From Making Beats In High School Together To Releasing A Collaborative EP, Graham Malice And Capshun Want To Show What The Dallas Rap Scene Is Made Of.
Just last year, Dallas rappers Graham Malice and Capshun announced the formation of The Waiting List and what is now its debut record Life’s a Movie (Compilation). The idea of The Waiting List wasn’t just to release new music, even though it’s exactly what they did, but create a space for growth and community within its beloved rap scene.
Some of the best rappers in the Dallas, including Coach Tev, Devy Stonez and P$O Kwama (just to name a few), have been featured in Life’s a Movie and various other tracks. Some have worked together in the past and others have the opportunity to work with one another for the first time thanks to Malice and Capshun’s vision.
Inspired by collectives like Black Hippy and the rise of Odd Future in the early 2010’s, high schoolers Malice and Capshun would make music together in their audio engineering class. The two would be in the classroom early in the morning before class and record music through GarageBand and other online audio softwares, which they remember as being “terrible but also the most fun thing in the world.” Their friends even went as far as to match their course schedules with each other so they had time to all make music together. Even after Capshun moved away to college and the Army, the idea of being in the studio together never did.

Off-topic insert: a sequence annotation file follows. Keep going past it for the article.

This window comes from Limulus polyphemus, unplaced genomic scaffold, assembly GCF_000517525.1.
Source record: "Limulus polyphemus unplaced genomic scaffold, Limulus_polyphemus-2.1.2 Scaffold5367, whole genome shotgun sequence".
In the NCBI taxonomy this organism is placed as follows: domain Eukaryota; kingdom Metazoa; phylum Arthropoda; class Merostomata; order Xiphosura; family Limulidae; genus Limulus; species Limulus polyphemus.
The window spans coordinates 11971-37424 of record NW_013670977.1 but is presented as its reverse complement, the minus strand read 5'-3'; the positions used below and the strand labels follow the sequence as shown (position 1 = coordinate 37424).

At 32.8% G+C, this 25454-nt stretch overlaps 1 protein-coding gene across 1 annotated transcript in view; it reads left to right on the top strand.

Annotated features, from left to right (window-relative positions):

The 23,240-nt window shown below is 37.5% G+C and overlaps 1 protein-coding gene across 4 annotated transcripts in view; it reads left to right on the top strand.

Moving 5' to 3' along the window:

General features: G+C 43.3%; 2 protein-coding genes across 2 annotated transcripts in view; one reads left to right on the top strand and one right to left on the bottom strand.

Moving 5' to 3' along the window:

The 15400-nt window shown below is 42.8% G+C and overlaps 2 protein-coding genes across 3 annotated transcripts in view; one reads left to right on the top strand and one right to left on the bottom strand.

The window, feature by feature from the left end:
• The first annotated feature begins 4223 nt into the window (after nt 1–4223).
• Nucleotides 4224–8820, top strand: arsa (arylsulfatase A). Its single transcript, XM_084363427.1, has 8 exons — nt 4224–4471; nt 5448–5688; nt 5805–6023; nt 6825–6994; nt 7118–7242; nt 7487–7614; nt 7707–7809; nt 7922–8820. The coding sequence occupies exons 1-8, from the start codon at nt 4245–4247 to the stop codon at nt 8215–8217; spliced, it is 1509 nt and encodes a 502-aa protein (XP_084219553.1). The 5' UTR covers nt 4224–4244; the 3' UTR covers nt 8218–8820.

There’s no doubt the Dallas rap scene opened up so many doors for them. It’s something they’re constantly appreciate — its what a lot of their tracks’ theme are are based the city — but they’re also admire that else it has to offer. It’s track “214 To Your City,” which landed at No. 21 on 2021’s top 100 area songs, is definitely an ode to Dallas.
So, what exactly is The Waiting List? It’s a series of sessions. All tracks are recorded and produced by Malice and Capshun, but the work really shines because of the artist they bring on. The point is to prove how great Dallas music is.
Actually, we’ll let them explain.
How did the idea of The Waiting List come to be?
Malice: We started it about 2019. Adrian had come back from being overseas and I had sort of been moving and shaking in the field a little bit. We linked up and one thing that we were sort of really driven towards as sort of making space for ourselves in the Dallas scene. I think that we both made pretty unique music for what’s around us and we just wanted a little bit of elbow room. We wanted to help give back to the scene that has inspired us so much.